The most fascinating aspect is when you begin to grasp how computers, with their hardware processors executing tiny commands, ultimately come together to run entire games, the internet, and even control missiles - virtually everything imaginable. That's the essence of the matrix, in my view. Moreover, consider how code interacts with user input (keyboard, mouse, screen taps), creates visual displays on the screen (built pixel by pixel), and generates sounds and music, among other functionalities.


The higher the level of a programming language, the fewer lines of code a software engineer needs to write to achieve more tasks. You've likely heard of popular languages such as C++, Java, or JavaScript.

Ultimately, it boils down to productivity. Consider the contrast between using punch cards in the 1960s and the capabilities available today, where engineers can swiftly instruct AI with plain English to do stuff. The focus is on accelerating the release of new versions, minimizing coding issues (bugs) to ensure software reliability and resilience, and continually extending functionality to adapt to evolving product, market, and user needs.

Using punch cards, where holes were literally punched into them, conducting even a small experiment took days. Given the time required to write and test code, engineers aimed for 100% accuracy to avoid wasting precious time and resources. These engineers were truly heroic. Consider that a punch card, akin to a floppy disk or its successor, the CD-ROM, contained only numbers and holes, literally representing code instructions and data. Consequently, programs were also relatively small in size. Remarkably, ancient engineers could interpret code simply by examining a punch card.

However, with programming languages (notice how a punch card wasn’t a language to describe things) we need a way to make our code compliant with CPUs. We need a tool to help us achieve that effort.

A compiler is a tool that takes high-level code and translates it into machine code, breaking it down into tiny instructions. These instructions can number in the millions, comparable to DNA letters in a chromosome where placement and repetition are variables. The same letters can compose different genomes, the same in computer code.

The higher the level of the programming language, the simpler it is to write code. Programming languages offer numerous methods to enhance the speed of manufacturing software. For the sake of simplicity, software maintenance, capability expansion and collaboration, developers often assign names to elements in their source code, to make it readable and friendly. However, CPUs only understand basic arithmetic instructions, rendering these names unnecessary to them. Consequently, many of the abstractions present in high-level programming languages are discarded and unnecessary when translated into machine code, which is stored as binary files - perhaps you're familiar with the .exe file extension, shorthand for 'executable'.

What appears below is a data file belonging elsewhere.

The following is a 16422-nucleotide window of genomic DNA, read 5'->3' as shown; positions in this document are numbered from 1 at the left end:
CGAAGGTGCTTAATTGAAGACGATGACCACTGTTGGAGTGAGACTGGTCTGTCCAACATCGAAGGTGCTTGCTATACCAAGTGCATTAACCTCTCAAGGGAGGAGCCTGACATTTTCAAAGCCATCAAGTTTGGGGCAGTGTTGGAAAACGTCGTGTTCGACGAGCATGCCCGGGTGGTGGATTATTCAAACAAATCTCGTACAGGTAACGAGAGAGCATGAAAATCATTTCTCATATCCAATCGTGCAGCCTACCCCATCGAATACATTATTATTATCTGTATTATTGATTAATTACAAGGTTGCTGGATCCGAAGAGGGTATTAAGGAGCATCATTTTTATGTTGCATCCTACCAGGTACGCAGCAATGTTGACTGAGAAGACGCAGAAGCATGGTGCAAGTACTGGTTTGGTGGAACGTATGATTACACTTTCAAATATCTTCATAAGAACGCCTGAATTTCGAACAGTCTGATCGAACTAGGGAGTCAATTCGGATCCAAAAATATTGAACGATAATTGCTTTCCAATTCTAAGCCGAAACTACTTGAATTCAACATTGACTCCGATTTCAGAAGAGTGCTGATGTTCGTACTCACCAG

Abstractions to the rescue

The bigger the task you pay a services company to do for you, the bigger the amount of details and operations take place and they are also concealed from you.

When I talked about this with friends, a common question was about the meaning of "abstraction" in computers. It struck me that people in different fields often have unique ways of thinking and approaching problems differently, obviously. However, operating systems act as abstractions, hiding complex details from software developers and definitely the users. Software developers can focus on bigger tasks without getting bogged down in low-level boring and tedious operations; that don't help their business directly either. Remember the AI example? With a simple command, you can get an AI to plan a detailed NYC trip in seconds!

Here's a helpful metaphor: abstraction is like everything you can't directly see, but that you can still use to your advantage.

And at last, what is (software) reverse engineering?

Reverse engineering is essentially the art and skill of examining, analyzing, and ultimately understanding how machine code functions and contributes to the overall operation of a complex software program. However, it poses significant challenges due to its inherent complexity. As computers and software evolve, they incorporate increasingly sophisticated layers of abstraction, making reverse engineering even more difficult. The proliferation of abstraction layers has simplified the process of creating applications, leading to a surge in startups and a reduction in the resources required for application development and money. Unlike in the past, when software engineers were revered for their deep understanding of hardware and ability to write machine code directly, today's landscape is different. The necessity for such expertise has diminished.

The goal of reverse engineering is not to revert to a 'source code' form. Because we won’t be able to get to the ‘source’, this is impossible by definition. Due to the nature of compilation and the distribution of software in binary form. I.e. losing some high level information that CPUs don’t need anyway, but it’s helpful for humans to manage software code, we will never have the ability to achieve or manage to reconstruct all the way back to the original source code.

For example, while reverse engineering, we will be forever uncertain about how developers initially named elements within their source code, among other details.

But the real question is, do we need to get the real source code?

So this is a multi-phase answer:

  1. To distribute software, it suffices to distribute code solely in binary form, encompassing machine instructions exclusively. This happens when you download an app from the app-store…